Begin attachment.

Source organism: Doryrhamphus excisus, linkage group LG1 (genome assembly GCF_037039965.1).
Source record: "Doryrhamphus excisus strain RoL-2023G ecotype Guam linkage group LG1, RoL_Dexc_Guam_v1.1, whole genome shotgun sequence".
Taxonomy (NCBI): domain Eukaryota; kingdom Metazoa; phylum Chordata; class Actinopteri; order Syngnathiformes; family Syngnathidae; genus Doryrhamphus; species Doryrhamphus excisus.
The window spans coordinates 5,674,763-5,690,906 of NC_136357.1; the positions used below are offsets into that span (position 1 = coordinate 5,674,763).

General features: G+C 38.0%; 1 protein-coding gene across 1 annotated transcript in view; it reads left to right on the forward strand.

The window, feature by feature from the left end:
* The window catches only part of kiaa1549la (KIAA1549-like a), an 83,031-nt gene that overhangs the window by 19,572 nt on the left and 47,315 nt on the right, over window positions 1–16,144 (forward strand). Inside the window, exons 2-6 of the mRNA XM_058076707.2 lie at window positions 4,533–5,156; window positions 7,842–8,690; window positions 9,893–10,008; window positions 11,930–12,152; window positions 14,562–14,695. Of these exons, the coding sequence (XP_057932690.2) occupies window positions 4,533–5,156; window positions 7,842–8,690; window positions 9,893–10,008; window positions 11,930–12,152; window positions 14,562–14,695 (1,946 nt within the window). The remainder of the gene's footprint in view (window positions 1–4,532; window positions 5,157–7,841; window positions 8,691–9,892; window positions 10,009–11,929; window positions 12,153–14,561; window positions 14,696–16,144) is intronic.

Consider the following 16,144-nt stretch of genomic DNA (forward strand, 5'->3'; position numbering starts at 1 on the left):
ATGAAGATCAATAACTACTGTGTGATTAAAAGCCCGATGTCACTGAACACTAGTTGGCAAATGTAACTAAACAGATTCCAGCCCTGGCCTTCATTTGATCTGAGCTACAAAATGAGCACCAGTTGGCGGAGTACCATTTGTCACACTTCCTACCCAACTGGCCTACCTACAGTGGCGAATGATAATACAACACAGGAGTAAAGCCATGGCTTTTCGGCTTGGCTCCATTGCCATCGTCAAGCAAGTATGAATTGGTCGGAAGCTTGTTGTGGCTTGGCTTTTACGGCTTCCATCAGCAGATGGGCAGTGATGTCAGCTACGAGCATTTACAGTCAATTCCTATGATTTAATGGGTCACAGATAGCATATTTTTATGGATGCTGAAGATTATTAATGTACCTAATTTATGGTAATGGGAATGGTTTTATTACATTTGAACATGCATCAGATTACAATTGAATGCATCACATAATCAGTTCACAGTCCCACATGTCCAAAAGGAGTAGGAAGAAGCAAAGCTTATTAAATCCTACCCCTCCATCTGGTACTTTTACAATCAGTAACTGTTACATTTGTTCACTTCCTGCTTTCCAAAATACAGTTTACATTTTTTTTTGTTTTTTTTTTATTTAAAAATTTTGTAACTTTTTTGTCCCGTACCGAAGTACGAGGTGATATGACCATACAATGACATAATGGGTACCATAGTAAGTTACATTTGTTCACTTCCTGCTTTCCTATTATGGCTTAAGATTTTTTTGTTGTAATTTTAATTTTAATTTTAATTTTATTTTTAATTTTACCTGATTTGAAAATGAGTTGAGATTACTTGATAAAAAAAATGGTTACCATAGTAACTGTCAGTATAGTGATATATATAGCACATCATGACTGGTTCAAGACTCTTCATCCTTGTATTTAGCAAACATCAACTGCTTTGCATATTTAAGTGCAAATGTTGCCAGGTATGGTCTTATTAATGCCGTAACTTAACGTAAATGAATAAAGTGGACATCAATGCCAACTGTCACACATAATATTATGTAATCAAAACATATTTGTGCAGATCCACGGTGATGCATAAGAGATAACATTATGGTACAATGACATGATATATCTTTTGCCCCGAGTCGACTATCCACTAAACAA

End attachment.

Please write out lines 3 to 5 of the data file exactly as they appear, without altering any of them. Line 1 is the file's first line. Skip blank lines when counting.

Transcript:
Taxonomy (NCBI): domain Eukaryota; kingdom Metazoa; phylum Chordata; class Actinopteri; order Syngnathiformes; family Syngnathidae; genus Doryrhamphus; species Doryrhamphus excisus.
The window spans coordinates 5,674,763-5,690,906 of NC_136357.1; the positions used below are offsets into that span (position 1 = coordinate 5,674,763).

General features: G+C 38.0%; 1 protein-coding gene across 1 annotated transcript in view; it reads left to right on the forward strand.